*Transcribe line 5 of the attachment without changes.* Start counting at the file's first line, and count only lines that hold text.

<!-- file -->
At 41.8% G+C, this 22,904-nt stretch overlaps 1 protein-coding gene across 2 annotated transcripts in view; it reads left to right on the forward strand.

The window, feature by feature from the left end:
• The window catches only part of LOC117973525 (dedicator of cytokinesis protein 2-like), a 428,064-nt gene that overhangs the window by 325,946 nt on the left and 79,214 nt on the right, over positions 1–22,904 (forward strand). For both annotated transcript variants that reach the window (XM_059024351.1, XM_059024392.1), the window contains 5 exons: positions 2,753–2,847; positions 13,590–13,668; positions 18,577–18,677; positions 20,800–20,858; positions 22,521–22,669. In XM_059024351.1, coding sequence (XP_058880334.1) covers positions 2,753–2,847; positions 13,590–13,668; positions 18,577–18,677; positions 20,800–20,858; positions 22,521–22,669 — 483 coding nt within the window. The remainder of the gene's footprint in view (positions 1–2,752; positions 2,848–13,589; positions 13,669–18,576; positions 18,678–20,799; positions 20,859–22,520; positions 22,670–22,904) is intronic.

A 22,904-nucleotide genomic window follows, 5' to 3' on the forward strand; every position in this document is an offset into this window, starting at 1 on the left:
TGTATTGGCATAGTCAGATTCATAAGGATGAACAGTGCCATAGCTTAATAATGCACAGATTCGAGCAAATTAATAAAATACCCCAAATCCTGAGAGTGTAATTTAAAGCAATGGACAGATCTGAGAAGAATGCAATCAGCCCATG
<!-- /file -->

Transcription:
TGTATTGGCATAGTCAGATTCATAAGGATGAACAGTGCCATAGCTTAATAATGCACAGATTCGAGCAAATTAATAAAATACCCCAAATCCTGAGAGTGTAATTTAAAGCAATGGACAGATCTGAGAAGAATGCAATCAGCCCATG